This week, I found out that I’m getting a raise at work. I’m pretty excited, not only for the money, but because all the extra work I’ve been doing is being recognized. I’m not sure how much the raise will be after taxes, but it will definitely make a difference in my bottom line. Of course, my first thought was “Cool, what fun things can I do with this money?” And that is the wrong thing to do.
1. Increase Retirement Contributions
The first thing I’m going to do is bump up my retirement contributions. Some people will say “Put the whole raise into retirement. You haven’t been getting it, so you won’t miss it!” I do not agree with this plan. But I do think that increasing your retirement contributions is never a bad idea when you come into some additional money.
In my case, this means increasing the money going into my 401(k). Of course, since I contribute a percentage of my paycheck already, my contribution will automatically increase, but I’m going to bump it up a percent or two.
2. Pay Down Debts
In my case, my only current debt is my mortgage, and I’m not going to change my payments there (more on that later) but in general, that’s my second recommendation.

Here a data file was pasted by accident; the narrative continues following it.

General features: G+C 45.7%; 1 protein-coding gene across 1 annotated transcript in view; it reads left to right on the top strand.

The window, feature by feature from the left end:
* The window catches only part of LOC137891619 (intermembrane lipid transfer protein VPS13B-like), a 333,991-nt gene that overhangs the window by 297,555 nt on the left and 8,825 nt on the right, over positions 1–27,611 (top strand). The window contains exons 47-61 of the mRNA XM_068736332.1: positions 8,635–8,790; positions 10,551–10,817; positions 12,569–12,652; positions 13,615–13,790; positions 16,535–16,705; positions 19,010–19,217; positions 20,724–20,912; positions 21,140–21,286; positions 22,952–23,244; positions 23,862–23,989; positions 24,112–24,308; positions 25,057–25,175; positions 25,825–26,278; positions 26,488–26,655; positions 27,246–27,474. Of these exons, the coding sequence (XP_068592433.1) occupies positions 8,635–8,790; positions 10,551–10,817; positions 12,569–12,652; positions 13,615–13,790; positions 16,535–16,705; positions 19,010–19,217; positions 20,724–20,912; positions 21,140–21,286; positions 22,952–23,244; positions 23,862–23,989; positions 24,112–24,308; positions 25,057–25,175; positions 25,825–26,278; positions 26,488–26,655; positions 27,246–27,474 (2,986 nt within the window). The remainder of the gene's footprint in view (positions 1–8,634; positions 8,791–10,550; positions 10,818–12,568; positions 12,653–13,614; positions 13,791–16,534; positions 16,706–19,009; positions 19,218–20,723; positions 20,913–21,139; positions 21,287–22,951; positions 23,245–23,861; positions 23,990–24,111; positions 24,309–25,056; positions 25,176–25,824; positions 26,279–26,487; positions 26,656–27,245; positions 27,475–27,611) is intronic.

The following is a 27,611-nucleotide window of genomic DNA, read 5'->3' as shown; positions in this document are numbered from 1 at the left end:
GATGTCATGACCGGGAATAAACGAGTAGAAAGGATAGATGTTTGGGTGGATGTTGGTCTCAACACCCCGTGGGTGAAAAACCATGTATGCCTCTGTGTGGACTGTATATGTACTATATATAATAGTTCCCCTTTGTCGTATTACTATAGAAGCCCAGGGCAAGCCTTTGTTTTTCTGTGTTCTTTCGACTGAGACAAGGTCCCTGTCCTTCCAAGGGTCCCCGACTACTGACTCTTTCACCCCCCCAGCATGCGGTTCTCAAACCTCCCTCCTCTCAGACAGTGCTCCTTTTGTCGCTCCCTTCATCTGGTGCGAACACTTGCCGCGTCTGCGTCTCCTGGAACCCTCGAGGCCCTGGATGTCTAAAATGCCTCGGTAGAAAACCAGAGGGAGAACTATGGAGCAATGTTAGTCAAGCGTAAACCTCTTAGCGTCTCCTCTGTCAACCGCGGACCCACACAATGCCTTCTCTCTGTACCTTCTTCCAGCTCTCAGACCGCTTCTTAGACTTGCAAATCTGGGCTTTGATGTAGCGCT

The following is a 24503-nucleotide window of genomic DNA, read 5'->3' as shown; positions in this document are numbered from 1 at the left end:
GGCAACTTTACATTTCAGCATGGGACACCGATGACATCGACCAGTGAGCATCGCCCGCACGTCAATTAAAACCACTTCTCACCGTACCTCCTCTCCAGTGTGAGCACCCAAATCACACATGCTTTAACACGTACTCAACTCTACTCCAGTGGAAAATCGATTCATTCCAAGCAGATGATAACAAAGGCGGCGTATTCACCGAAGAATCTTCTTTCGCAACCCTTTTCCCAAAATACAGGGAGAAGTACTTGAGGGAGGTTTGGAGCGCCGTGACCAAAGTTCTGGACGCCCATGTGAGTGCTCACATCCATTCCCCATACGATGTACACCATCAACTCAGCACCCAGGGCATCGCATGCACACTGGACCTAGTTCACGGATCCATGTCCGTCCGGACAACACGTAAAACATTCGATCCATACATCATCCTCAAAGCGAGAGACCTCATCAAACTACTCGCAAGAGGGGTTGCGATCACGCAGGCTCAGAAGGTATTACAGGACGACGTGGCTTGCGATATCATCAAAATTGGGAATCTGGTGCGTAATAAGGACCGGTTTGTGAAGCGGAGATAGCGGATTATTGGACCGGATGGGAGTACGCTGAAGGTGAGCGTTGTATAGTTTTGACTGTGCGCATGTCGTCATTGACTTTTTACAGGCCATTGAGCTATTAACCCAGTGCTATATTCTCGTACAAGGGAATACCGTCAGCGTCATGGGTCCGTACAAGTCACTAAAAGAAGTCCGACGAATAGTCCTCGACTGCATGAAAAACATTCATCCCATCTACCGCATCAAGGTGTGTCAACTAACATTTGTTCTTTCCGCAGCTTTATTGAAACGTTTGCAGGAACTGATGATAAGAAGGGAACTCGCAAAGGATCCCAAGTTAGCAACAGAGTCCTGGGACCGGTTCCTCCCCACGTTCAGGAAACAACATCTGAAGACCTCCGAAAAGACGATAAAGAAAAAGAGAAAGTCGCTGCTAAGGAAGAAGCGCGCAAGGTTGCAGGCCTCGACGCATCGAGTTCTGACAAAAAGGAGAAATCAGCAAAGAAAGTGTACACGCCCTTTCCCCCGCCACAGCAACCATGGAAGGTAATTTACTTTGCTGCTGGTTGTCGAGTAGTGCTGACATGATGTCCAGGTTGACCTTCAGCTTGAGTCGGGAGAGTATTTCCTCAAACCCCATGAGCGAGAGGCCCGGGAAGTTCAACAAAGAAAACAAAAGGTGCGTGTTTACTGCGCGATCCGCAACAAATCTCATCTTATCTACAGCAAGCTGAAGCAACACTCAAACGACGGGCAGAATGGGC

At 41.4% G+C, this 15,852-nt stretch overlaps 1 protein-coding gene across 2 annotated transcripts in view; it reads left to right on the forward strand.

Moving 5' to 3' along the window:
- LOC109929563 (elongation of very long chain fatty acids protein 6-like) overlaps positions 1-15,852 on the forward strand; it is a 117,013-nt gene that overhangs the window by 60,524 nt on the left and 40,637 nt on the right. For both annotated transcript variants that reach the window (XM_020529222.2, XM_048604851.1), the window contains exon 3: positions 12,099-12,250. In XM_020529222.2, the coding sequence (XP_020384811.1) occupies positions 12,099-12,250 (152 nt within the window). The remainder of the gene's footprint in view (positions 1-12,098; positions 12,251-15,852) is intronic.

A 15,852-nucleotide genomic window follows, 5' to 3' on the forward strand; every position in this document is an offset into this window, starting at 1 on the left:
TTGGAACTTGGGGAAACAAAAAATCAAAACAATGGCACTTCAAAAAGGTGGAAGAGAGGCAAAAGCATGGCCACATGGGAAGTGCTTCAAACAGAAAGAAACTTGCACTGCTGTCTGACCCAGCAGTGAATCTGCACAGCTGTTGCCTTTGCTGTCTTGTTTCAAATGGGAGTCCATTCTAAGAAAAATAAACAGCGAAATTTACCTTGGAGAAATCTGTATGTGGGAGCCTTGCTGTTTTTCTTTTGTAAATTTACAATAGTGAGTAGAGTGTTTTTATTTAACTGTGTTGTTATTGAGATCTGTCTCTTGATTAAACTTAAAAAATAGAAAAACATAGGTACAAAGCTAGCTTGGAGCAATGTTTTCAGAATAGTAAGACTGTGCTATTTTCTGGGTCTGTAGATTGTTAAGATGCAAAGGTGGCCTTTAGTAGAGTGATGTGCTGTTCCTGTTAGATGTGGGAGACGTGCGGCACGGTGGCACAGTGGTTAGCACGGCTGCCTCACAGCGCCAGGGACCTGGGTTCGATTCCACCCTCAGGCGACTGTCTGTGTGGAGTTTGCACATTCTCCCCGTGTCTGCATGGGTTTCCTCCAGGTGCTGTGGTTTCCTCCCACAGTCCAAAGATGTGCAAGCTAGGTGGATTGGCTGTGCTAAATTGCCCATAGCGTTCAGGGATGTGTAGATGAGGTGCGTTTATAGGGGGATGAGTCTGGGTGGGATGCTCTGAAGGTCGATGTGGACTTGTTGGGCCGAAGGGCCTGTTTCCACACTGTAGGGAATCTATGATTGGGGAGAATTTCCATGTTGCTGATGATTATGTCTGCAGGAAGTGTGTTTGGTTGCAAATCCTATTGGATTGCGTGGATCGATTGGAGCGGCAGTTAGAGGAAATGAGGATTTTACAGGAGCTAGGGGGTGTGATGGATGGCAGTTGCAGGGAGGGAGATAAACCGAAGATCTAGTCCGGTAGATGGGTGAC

3. Increase Emergency Fund
My emergency fund took a hit again this year when I crashed my bike and landed in the hospital, so it’s time to build that back up. While I’m still frustrated by all of the medical bills, I’m so lucky that thanks to insurance and savings, I didn’t end up in debt.
4. Create a Vacation Fund
I want to be able to do more traveling, and for that, I’d like to have some money set aside so that when a fun trip opportunity comes up, I can jump on it. I’m a big fan of spending money on experiences, and there are so many places I would like to visit. So I’m going to start putting money aside every month for a vacation fund.
5. Create a Home Improvement Fund
This and the vacation fund are probably equal in priority. I’ve used my emergency fund in recent years to pay for major home repairs (new roof, new air conditioner), but having lived in my house 7 years, there are some big projects I’d like to tackle, and for that, I’m going to need some money set aside. Some of the things are small, like replacing the washer and dryer. Others are big, like replacing the windows.
6. Have a little bit of fun
Though I suppose you could argue that my vacation fund is fun, I’m also going to allow a little bit of lifestyle creep. I’m pretty frugal when it comes to clothes shopping and dining out, and I’d like to let myself splurge a little bit in those areas. Maybe an additional $50 a month, nothing that will break the budget, but just a little bit of treating myself.